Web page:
Scholars have speculated that Mozart left Zaide unfinished (it lacks an overture, a libretto and a finale) because it was, in essence, a self-portrait of the composer as a very young man. The hero is named Gomatz, a partial anagram of “Mozart”; the subject of enslavement hints at Mozart’s impatience to escape musical servitude in his hometown of Salzburg; and the absence of a third act revealing the fate of the captive lovers suggests that Mozart realized that his future as an opera composer was still up for grabs.
I can imagine a witty staging of Zaide that takes place inside the composer’s head and makes a virtue of the work’s patchy charms, leaving its occasionally breathtaking arias and ensembles to speak for themselves—and for the Mozart to come. But this show has been directed by Peter Sellars, an old hand at plucking daisies with a bulldozer.
During the 30 years since he put Handel’s Orlando in a trailer camp and Mozart’s Figaro in the Trump Tower, Mr. Sellars has gone from being an engaging imp to a moralizing scold. This most frail of Mozart’s vessels must now bear the weight not just of Turkish slavery during the Enlightenment, but of slavery in whatever form it exists in today’s world.
To this end, George Tsypin’s shallow, multi-tiered set, which filled the stage at the Rose Theater in the Time Warner Center, presented us with a punishing, neon-lit sweatshop in which a chorus of slaves slept under their sewing machines. Take that, globalization! Mr. Sellars used bombastic music from another early Mozart fragment, his theater music for Thamos, King of Egypt, to create an overture and connective tissue, during which the performers were asked to pantomime brutality, terror, lustfulness, pity and other manifestations of man’s inhumanity to man in poses that belonged on posters, not an opera stage. A dedicated group of non-white (read: politically cast) principals had clearly worked diligently (slavishly?) to master the semaphoric gestures of Mr. Sellars’ didactic naturalism.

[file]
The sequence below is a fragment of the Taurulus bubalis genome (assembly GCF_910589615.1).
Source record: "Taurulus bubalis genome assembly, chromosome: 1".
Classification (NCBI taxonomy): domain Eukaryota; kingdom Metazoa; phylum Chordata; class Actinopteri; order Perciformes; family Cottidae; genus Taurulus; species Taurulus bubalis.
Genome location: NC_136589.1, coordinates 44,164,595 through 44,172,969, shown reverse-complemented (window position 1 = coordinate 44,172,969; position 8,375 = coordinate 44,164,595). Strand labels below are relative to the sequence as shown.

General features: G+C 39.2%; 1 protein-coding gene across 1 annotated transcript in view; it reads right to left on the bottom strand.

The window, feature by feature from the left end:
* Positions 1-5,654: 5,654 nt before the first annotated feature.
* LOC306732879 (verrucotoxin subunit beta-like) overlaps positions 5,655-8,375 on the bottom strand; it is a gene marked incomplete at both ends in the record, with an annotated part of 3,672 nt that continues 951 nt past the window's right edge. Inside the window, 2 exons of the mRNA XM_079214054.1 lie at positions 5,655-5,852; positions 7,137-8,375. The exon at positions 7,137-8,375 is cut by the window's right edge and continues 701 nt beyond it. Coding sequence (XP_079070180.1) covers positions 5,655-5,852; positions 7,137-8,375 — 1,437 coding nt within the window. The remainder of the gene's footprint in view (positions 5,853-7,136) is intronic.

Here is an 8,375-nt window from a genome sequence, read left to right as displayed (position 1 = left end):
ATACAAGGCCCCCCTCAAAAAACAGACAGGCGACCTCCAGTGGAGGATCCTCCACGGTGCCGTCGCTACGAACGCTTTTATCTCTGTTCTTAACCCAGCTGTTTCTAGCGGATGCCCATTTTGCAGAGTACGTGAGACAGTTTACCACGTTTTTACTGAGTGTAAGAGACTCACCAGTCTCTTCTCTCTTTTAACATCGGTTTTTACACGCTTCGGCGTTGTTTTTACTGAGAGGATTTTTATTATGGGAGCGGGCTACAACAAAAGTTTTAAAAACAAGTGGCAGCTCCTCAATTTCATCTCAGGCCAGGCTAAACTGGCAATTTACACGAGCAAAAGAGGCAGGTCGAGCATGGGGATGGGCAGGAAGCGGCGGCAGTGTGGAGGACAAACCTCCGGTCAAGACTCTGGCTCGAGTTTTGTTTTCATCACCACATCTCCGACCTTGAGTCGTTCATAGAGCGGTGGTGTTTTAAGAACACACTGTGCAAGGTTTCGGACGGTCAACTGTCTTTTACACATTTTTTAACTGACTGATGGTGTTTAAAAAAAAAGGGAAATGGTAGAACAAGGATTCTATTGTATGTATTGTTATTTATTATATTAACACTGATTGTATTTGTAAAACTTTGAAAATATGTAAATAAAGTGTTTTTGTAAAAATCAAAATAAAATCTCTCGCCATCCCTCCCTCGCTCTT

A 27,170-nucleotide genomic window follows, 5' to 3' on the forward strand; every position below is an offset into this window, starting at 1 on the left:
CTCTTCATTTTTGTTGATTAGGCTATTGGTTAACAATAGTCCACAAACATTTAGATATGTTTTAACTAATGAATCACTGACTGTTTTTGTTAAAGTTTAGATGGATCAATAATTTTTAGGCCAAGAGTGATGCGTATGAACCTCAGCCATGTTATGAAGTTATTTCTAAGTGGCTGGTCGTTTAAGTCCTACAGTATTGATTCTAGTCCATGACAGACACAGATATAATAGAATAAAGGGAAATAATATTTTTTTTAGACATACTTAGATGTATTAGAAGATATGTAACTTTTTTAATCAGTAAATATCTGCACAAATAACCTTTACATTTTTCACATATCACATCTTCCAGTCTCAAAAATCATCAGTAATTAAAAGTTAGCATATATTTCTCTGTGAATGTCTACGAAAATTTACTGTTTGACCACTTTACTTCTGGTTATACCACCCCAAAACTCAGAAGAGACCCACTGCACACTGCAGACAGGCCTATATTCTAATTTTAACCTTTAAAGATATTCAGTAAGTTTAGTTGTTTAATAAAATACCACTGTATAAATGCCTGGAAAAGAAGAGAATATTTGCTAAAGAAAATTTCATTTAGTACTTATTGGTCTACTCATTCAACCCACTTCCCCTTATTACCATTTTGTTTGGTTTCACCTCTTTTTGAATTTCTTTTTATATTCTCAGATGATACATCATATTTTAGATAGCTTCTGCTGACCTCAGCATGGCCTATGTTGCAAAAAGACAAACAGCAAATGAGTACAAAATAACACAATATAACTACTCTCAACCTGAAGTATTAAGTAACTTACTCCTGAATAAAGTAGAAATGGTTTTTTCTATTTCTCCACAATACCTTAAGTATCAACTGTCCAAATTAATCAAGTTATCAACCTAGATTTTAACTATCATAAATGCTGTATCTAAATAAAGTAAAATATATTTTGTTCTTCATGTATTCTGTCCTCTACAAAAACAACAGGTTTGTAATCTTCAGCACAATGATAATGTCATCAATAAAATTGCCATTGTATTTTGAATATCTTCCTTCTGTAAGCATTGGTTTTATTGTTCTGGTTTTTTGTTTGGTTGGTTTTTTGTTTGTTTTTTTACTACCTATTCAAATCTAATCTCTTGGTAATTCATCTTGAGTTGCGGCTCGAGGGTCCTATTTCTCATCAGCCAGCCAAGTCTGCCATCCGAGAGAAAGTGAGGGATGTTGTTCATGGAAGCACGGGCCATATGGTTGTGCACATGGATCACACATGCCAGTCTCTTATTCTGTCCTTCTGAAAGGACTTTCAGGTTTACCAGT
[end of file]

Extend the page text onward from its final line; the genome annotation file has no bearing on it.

For all that, I greatly enjoyed the verve with which Mostly Mozart’s music director, Louis Langrée, led the estimable period-instrument ensemble Concerto Köln through the young genius’ felicitous patchwork of music. And I admired the uniformly excellent singers, especially the true-voiced Zaide of the young Korean-American soprano Hyunah Yu and the rich bass-baritone of Alfred Walker as Allazim, a slave converted to Islam.
But Mr. Sellars no longer seems to know when to leave well enough alone. Whereas he once relied on the music and theatrical images to carry the evening, he now likes to pepper the proceedings with words—most of them his words—lest we miss the point. In a recent interview, he likened Mozart in his political prescience not only to such contemporaries as Thomas Jefferson and Benjamin Franklin but also to Martin Luther King Jr. In a program note, he writes that with Zaide, Mozart “chose to challenge the world with blazing sincerity in music of deep political conviction.” Hmmm, so that’s why he didn’t finish it. In the lobby, I encountered a table of pamphlets, one of which bore the message “Slavery Still Exists: And It Could Be in Your Backyard.”
No doubt—and no doubt Mr. Sellars’ heart is heavy with the world’s evils. But so, unfortunately, is his hand.